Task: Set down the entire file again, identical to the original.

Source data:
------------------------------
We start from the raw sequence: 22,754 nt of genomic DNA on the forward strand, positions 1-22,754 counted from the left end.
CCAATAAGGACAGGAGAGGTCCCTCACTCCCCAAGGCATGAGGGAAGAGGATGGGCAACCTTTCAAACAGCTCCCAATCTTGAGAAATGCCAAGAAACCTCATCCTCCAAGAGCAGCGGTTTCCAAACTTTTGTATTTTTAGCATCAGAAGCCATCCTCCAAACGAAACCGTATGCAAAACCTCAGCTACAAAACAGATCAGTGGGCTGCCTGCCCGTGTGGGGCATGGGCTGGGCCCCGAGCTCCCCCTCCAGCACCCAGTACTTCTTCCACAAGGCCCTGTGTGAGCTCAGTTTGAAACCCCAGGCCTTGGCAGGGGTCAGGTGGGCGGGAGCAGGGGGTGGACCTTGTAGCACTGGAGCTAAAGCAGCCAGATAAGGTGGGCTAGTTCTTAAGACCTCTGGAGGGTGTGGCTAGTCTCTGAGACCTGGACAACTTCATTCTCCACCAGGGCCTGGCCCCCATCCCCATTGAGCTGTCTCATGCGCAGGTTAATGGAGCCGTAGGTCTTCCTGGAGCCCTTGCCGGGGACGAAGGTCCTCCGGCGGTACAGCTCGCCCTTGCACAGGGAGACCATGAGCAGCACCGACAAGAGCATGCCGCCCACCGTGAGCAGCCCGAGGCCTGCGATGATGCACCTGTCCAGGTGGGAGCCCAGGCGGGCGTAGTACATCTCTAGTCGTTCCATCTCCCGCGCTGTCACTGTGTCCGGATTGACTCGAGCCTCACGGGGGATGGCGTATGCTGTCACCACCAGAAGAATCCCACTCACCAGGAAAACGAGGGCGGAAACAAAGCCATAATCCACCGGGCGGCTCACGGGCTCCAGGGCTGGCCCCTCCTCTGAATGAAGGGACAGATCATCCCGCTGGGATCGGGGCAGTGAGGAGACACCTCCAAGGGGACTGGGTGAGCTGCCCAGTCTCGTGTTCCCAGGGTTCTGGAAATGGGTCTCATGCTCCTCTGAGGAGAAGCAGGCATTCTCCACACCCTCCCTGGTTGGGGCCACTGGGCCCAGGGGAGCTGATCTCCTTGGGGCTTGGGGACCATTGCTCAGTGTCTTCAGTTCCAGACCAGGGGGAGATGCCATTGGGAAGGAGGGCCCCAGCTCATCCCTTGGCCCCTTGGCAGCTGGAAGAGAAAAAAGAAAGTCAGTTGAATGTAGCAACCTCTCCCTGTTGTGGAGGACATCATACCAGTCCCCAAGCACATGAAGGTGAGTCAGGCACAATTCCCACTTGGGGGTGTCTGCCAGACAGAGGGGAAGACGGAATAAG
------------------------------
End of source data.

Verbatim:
We start from the raw sequence: 22,754 nt of genomic DNA on the forward strand, positions 1-22,754 counted from the left end.
CCAATAAGGACAGGAGAGGTCCCTCACTCCCCAAGGCATGAGGGAAGAGGATGGGCAACCTTTCAAACAGCTCCCAATCTTGAGAAATGCCAAGAAACCTCATCCTCCAAGAGCAGCGGTTTCCAAACTTTTGTATTTTTAGCATCAGAAGCCATCCTCCAAACGAAACCGTATGCAAAACCTCAGCTACAAAACAGATCAGTGGGCTGCCTGCCCGTGTGGGGCATGGGCTGGGCCCCGAGCTCCCCCTCCAGCACCCAGTACTTCTTCCACAAGGCCCTGTGTGAGCTCAGTTTGAAACCCCAGGCCTTGGCAGGGGTCAGGTGGGCGGGAGCAGGGGGTGGACCTTGTAGCACTGGAGCTAAAGCAGCCAGATAAGGTGGGCTAGTTCTTAAGACCTCTGGAGGGTGTGGCTAGTCTCTGAGACCTGGACAACTTCATTCTCCACCAGGGCCTGGCCCCCATCCCCATTGAGCTGTCTCATGCGCAGGTTAATGGAGCCGTAGGTCTTCCTGGAGCCCTTGCCGGGGACGAAGGTCCTCCGGCGGTACAGCTCGCCCTTGCACAGGGAGACCATGAGCAGCACCGACAAGAGCATGCCGCCCACCGTGAGCAGCCCGAGGCCTGCGATGATGCACCTGTCCAGGTGGGAGCCCAGGCGGGCGTAGTACATCTCTAGTCGTTCCATCTCCCGCGCTGTCACTGTGTCCGGATTGACTCGAGCCTCACGGGGGATGGCGTATGCTGTCACCACCAGAAGAATCCCACTCACCAGGAAAACGAGGGCGGAAACAAAGCCATAATCCACCGGGCGGCTCACGGGCTCCAGGGCTGGCCCCTCCTCTGAATGAAGGGACAGATCATCCCGCTGGGATCGGGGCAGTGAGGAGACACCTCCAAGGGGACTGGGTGAGCTGCCCAGTCTCGTGTTCCCAGGGTTCTGGAAATGGGTCTCATGCTCCTCTGAGGAGAAGCAGGCATTCTCCACACCCTCCCTGGTTGGGGCCACTGGGCCCAGGGGAGCTGATCTCCTTGGGGCTTGGGGACCATTGCTCAGTGTCTTCAGTTCCAGACCAGGGGGAGATGCCATTGGGAAGGAGGGCCCCAGCTCATCCCTTGGCCCCTTGGCAGCTGGAAGAGAAAAAAGAAAGTCAGTTGAATGTAGCAACCTCTCCCTGTTGTGGAGGACATCATACCAGTCCCCAAGCACATGAAGGTGAGTCAGGCACAATTCCCACTTGGGGGTGTCTGCCAGACAGAGGGGAAGACGGAATAAG